Boldly Going Into Federation History

Rise of the Federation:
Live by the Code
Christopher L. Bennett

Rise of the Federation: Live by the Code is very much a Star Trek: Enterprise novel and not merely in light of the subject matter. Rather, Christopher Bennett has done a remarkable job of capturing the feel and the sometimes-odd pacing of the series, and if you enjoyed Enterprise, then you will likely enjoy Bennett’s continuation of the series.

If you did not care for Enterprise, just pass on this book and the other books around it. Certainly, there are stories written featuring characters that transcend their source material. Live by the Code is honestly not one of those stories, in part because it builds upon previous works in the series, Rise of the Federation. Live By the Code is currently the last novel in the series with Patterns of Interference expected in August of 2017.

The events in Live by the Code are shaped by the events in previous novels, and while Bennett does a creditable job providing context for those events should the reader have skipped to the end of the series, frankly, I would have preferred to have read the previous three novels before picking up Live by the Code as some of the references are not entirely well explained. Also, Live by the Code pulls extensively from ST: ENT episodes “Dead Stop,” “The Augments,” and “Affliction” with some nods to “The Breach,” but previous viewing of the episodes is not required for following the events of the book, though it is certainly helpful with respect to the Klingon chapters. 

Live by the Code features roughly three story arcs that ultimately coalesce into the typical battle for literal worlds. The first, and the most enjoyable arc, features the Ware, which is the name for the technology from Dead Stop,” though Malcolm Reed is now a captain and heading up a task force to halt the spread of the automated technology throughout the fledgling Federation, though the bulk of the interaction features an entirely new crew of Andorians from their own Enterprise, dubbed the Vol’Rala. The characters are pithy, combative, and generally the snarky Andorians that ST:ENT taught us to love, with Captain sh’Prenni starring as a break out favorite.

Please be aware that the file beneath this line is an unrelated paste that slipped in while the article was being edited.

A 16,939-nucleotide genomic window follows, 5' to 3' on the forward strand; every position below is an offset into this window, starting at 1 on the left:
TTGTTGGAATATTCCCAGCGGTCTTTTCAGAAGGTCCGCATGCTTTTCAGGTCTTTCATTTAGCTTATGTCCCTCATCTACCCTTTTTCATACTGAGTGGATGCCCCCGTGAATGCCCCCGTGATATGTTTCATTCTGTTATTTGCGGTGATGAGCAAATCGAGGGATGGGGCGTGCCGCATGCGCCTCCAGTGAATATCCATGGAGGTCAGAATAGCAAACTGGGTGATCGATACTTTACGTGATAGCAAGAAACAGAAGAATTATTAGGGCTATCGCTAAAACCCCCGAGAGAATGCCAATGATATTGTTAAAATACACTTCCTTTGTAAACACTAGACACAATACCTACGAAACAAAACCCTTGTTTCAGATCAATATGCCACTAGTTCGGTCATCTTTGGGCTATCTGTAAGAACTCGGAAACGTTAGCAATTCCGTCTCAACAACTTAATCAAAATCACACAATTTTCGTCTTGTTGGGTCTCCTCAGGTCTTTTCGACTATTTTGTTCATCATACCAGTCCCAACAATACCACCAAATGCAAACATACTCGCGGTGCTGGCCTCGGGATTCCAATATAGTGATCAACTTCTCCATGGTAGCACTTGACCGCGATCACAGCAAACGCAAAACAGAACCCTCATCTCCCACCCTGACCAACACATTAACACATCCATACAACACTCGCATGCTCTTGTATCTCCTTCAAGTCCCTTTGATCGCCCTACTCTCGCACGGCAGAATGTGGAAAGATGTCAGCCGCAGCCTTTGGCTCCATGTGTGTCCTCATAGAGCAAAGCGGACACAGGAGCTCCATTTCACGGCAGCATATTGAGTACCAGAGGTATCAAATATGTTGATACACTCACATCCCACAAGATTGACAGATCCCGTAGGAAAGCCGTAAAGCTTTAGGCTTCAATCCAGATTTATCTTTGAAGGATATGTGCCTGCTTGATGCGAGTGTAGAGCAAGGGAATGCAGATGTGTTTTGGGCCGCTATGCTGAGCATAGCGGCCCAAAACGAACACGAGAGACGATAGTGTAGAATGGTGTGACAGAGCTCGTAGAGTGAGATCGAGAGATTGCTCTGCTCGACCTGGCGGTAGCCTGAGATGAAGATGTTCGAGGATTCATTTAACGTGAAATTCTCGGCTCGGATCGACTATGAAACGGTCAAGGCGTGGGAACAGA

The second arc is Phlox-centric, involving the marriage of one of his daughters to an Antaran, bringing to the fore the troubling tensions between Denobula and Antar resulting from the war sketched out in “The Breach,” and the third arc involves a battle for control of the Klingon empire featuring the ridge-less Klingons from “The Augments” and “Afflicton.” Bennett deftly weaves all three arcs together and writes a creditably explosive conclusion to the novel, and I will not spoil how he does it. I will admit that I believe the novel would have benefited from more even pacing of the action sequences throughout the narrative.

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Because the story in Live by the Code borrows from so many sources, it is an exposition-heavy book, resulting in a very slow first third that begins marginally picking up in the middle of the second third, which can be discouraging to some readers. A case can be made that the final third of the book makes up for the interminably slow pacing, but trudging through the Klingon sections is at times more difficult than managing to sit through an entire Klingon opera. Of all the character-specific arcs, the arc featuring the Klingons fares the worst with Bennett’s heavy-handed use of expository interludes because Klingons, by their natures, are not prone to expository interludes, a fact which unironically becomes a minor plot point.

Most of these expository asides feature almost inappropriately timed musings on romantic relationships, and while I could lay the blame Bennett, he really is following accepted protocol from the series. “United”, I’m looking at you. The interludes featuring T’Pol are particularly uncomfortable. The other primary sin Bennett borrows from ST:ENT is that he name drops from characters that appear in other series—look for a Paris and a La Forge in particular, and while I understand that Enterprise’s writers and perhaps Bennett himself mean for these to be Easter Eggs nodding at the rich canon that follows Enterprise, they fall flat more often than not.

Despite all of the foregoing, Live by the Code takes the opportunity to explore the more difficult ramifications of inter-species unity, and not just ST:ENT but Star Trek generally is at its best when the show asks tougher questions about our own assumptions from “The Galileo 7” to “The Outcast” to “Melora” to “Cogenitor”, and make no mistake, Live by the Code does just that. Thematically, the story grapples with the nascent Federation’s arrogance and juxtaposes it with that of the Klingon Empire while simultaneously questioning how both groups handle interacting with an Other.

The questions asked are difficult, and neither group comes to a truly satisfactory solution, but there remains a certain amount of hope at the end of the novel for both. The conflicts are messy and complex, more so even than the characters realize, and the story told is far from that of the Federation’s finest hour. The true thematic heart of the work is best encapsulated by the events surrounding Vaneel’s wedding on Denobula, which also grapples with concepts of embracing the Other-as-anathema in the sense that Vaneel’s wedding kicks off violence on both Denobula and Antar from radical supremacist groups. Despite the violence and loss, the arc finishes with forgiveness and empathy, which is an incredibly timely message and wholly appropriate to Star Trek.

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